By Aaron Mackey
Meritless defamation lawsuits can deter legal speech by forcing people to spend time and money fighting them. That is why courts must diligently protect people’s First Amendment rights by quickly dismissing claims that target people’s protected opinions.
That did not happen in a case on appeal to the U.S. Court of Appeals for the Ninth Circuit, Amin v. Winslow, and EFF filed a friend-of-the-court brief last month describing the potential danger to speech when courts let these cases linger.
A whistleblower alleges that the plaintiff, Dr. Mahendra Amin, performed unnecessary medical procedures on women at an Immigrations and Customs Enforcement detention facility. When news reports described the whistleblower’s allegations, author Don Winslow shared news stories about the allegations and criticized Amin over a series of tweets.
Amin’s lawsuit focuses on a single Winslow tweet that he alleges is defamatory. But the First Amendment requires courts to analyze the broader context surrounding any statement. The federal district court hearing the case disregarded this long-standing principle when it denied Winslow’s motion to dismiss the case, according to EFF’s brief.
California law protects people against lawsuits known as SLAPPs, or Strategic Lawsuit Against Public Participation. The state’s anti-SLAPP law allows for motions such as Winslow’s, which should allow for meritless defamation lawsuits to be dismissed quickly.
“The district court’s decision encourages meritless lawsuits against online speakers by allowing plaintiffs to strip disputed statements of their context and evade California’s robust anti-SLAPP statute,” EFF’s brief argues. “Yet the First Amendment requires courts to examine the fuller context of any alleged actionable statement to protect hyperbole and avoid chilling speakers.”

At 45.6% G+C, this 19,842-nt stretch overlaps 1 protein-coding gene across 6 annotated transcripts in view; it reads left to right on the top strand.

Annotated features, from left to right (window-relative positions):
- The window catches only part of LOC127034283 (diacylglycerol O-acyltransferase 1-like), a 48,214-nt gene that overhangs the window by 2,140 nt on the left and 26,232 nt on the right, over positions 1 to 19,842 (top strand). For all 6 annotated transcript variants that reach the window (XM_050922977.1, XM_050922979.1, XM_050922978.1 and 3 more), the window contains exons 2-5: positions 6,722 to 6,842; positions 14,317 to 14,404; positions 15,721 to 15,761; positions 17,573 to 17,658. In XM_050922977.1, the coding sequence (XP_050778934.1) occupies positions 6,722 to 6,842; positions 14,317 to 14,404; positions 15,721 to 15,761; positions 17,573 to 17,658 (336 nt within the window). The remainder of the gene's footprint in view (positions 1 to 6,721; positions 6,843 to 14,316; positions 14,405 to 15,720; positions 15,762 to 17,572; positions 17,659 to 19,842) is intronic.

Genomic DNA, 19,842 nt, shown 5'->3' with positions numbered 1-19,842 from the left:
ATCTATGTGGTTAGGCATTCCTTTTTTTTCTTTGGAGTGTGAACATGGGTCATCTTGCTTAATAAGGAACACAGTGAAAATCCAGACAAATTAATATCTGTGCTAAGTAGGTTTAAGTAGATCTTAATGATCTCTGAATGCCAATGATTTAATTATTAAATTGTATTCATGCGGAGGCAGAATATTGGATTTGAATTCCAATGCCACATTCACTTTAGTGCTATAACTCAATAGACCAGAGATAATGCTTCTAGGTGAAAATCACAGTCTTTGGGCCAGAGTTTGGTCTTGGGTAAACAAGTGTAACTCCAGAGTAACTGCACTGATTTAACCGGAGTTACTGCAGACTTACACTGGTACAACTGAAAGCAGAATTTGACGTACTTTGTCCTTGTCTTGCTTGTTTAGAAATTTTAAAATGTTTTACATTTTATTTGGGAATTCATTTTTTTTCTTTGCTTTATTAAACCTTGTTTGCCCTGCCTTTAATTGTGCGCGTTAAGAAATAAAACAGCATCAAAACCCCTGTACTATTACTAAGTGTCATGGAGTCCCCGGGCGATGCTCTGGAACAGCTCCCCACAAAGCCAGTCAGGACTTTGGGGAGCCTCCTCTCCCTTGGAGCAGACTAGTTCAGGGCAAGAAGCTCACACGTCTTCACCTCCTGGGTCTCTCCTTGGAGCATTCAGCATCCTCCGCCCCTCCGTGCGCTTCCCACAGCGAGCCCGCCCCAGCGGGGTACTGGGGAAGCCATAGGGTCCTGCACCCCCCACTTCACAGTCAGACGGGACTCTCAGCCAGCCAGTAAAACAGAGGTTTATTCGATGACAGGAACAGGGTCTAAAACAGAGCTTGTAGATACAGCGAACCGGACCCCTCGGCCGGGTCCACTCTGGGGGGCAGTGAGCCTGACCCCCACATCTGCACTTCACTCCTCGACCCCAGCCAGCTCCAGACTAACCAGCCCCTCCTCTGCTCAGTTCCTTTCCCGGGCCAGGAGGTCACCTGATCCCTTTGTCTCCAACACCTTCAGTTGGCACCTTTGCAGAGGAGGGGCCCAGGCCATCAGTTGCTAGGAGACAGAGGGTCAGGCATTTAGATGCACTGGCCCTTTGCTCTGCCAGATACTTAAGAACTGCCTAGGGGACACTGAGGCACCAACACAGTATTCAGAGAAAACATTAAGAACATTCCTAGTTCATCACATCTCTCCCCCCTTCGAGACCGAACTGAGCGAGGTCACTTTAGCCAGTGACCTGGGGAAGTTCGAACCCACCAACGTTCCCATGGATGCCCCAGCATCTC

The brief explains why when it comes to online speech—particularly on Twitter—understanding the context of any alleged defamatory statement is crucial.
Twitter users speak in short bursts of 280 characters or less, often rapidly firing off multiple tweets on the same topic all the while referencing other users’ tweets, news articles, and other media. Twitter users expect this and know that generally, no single tweet contains the full story. Users know that they often will need to read multiple tweets from other users or otherwise try to learn more about any conversation occurring on Twitter.
The district court also did not fully grasp how Twitter’s specific features lead to rapid-fire exchanges and often require users to find additional information to fully understand conversations on the site. Nor did the court take account of the fact that the site is overwhelmingly caustic, the brief argued.
“For better or worse—but protected by the First Amendment all the same—Twitter is an irreverent and hyperbolic place.”
EFF’s brief asks for the 9th Circuit to reverse this erroneous ruling and remand the case.
Aaron works on free speech, anonymity, privacy, government surveillance and transparency. Before joining EFF in 2015, Aaron was in Washington, D.C. where he worked on speech, privacy, and freedom of information issues at the Reporters Committee for Freedom of the Press and the Institute for Public Representation at Georgetown Law. Aaron graduated from Berkeley Law in 2012, where he worked for EFF while a student in the Samuelson Law, Technology & Public Policy Clinic. He also holds an LLM from Georgetown Law. Prior to law school, Aaron was a journalist at the Arizona Daily Star in Tucson, Arizona. He received his undergraduate degree in journalism and English from the University of Arizona in 2006, where he met his amazing wife, Ashley. They have two young children.
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